Learning to Read

There are many commercially available, systematic approaches to phonics and it is recommended that you, as a school, are consistent in using a research based, systematic scheme and that you are clear about progression between the early stages of primary.

At the same time however, it is important to be aware of the individual needs of your pupils and use their progression as the basis of your planning rather than the instructions of a scheme.

You should be particularly aware of the awareness of sounds (phonological awareness) of the pupils in your class. If a child is struggling to read then the Northern Alliance’s phonological awareness developmental continuum can help you to identify areas that need development and link you to supporting activities. This can be found here: https://highlandliteracy.com/emerging-literacy/phonological-awareness/

The outline of Argyll and Bute’s recommendations relating to phonics can be found here:

Approaches to Phonics

The extract from the Teachers’ Toolkit relating to learning to read can be found here:

Learning to read extract from Teachers’ Toolkit

This Language and Literacy site has many videos about improving early reading acquisition and development: https://lalco.org.uk/improving-early-reading-acquisition-and-development/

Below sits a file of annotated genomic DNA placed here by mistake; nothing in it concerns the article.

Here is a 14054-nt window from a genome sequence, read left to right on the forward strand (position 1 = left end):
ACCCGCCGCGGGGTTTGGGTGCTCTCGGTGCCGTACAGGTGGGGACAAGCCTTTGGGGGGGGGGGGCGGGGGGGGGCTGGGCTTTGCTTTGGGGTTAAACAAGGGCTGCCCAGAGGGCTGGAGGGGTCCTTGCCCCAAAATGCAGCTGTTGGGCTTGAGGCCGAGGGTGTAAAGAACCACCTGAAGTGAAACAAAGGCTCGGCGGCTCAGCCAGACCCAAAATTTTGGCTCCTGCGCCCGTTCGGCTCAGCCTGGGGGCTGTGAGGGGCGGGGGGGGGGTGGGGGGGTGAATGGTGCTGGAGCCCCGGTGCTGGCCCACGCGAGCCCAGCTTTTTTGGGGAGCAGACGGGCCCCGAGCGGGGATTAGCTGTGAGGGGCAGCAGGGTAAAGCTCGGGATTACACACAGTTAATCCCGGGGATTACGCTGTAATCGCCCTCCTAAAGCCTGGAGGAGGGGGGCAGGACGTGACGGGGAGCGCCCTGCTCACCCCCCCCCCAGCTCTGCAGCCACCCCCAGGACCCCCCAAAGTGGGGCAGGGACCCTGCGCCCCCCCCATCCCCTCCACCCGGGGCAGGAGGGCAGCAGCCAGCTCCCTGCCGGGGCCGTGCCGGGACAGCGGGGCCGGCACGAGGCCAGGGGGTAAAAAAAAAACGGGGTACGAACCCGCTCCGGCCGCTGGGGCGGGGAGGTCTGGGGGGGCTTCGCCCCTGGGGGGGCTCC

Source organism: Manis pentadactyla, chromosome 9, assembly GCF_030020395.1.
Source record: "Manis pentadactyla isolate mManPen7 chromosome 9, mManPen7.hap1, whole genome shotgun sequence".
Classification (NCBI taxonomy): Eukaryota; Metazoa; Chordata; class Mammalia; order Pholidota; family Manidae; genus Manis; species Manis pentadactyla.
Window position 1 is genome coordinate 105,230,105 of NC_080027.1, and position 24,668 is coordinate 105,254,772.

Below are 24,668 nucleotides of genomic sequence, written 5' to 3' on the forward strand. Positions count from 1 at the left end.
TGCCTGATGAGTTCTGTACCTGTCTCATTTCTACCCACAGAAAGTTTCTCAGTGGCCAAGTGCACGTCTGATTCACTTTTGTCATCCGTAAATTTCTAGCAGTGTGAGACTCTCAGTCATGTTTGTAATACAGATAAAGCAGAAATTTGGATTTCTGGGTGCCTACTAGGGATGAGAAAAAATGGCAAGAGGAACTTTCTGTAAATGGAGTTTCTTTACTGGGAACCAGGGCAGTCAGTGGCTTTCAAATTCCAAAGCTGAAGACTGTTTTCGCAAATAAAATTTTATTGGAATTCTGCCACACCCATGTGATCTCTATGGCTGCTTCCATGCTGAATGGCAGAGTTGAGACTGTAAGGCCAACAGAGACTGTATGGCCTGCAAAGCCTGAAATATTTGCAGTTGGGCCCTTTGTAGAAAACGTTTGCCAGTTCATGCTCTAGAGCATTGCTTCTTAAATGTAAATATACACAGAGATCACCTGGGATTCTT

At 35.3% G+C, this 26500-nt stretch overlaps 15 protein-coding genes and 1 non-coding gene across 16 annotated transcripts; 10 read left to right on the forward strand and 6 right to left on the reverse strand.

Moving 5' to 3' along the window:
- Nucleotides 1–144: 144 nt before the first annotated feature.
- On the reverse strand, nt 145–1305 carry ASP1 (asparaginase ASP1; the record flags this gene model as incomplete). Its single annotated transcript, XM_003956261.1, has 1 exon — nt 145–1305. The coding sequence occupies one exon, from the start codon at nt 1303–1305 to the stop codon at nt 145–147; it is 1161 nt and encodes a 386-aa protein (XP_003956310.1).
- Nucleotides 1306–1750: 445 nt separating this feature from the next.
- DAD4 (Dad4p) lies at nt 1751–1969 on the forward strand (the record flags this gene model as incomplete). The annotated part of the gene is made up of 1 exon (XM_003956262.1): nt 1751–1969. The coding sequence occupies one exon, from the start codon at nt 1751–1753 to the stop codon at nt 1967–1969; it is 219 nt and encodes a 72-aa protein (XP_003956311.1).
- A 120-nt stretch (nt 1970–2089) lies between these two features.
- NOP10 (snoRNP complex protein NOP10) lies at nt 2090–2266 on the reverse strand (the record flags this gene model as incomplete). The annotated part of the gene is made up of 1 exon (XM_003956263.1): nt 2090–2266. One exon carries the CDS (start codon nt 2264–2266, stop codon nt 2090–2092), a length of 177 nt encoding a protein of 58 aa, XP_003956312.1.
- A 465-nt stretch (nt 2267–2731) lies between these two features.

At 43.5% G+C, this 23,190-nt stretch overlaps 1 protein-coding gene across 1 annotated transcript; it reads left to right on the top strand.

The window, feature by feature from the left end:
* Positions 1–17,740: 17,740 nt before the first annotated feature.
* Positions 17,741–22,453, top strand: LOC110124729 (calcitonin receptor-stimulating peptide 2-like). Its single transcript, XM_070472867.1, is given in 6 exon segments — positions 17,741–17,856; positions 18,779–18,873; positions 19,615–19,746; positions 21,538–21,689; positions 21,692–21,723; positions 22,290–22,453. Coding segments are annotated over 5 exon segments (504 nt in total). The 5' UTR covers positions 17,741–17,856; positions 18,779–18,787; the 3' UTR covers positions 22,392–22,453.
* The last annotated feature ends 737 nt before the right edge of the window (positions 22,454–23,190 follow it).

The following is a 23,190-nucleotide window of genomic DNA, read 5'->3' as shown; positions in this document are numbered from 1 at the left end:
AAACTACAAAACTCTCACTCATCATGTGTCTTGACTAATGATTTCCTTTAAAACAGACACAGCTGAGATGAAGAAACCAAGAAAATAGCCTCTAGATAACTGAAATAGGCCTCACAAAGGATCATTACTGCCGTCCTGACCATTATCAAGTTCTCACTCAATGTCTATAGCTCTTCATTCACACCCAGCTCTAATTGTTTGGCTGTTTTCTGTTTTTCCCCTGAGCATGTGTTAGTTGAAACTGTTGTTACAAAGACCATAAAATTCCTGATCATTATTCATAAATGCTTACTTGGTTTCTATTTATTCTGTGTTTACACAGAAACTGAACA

Other useful documents:

BDP letter confusion

“The value of the ‘outdoor classroom’ is well documented with the growing awareness that meaningful learning takes place when children are physically active. All aspects of literacy development can be transferred to the outdoors and, for some children, it is a more productive learning environment. Children enjoy using natural materials and having the freedom to follow their interests in an alternative space.”

Pupils run to the sounds at Tighnabruaich primary
Pupils opt into mark making activities at Tighnabruaich

“It is important that some activities are matched to developmental stage, but it is also important that all children get the opportunity to work with all other children as they will teach and support each other. ”

Children practise sounds together in Port Charlotte primary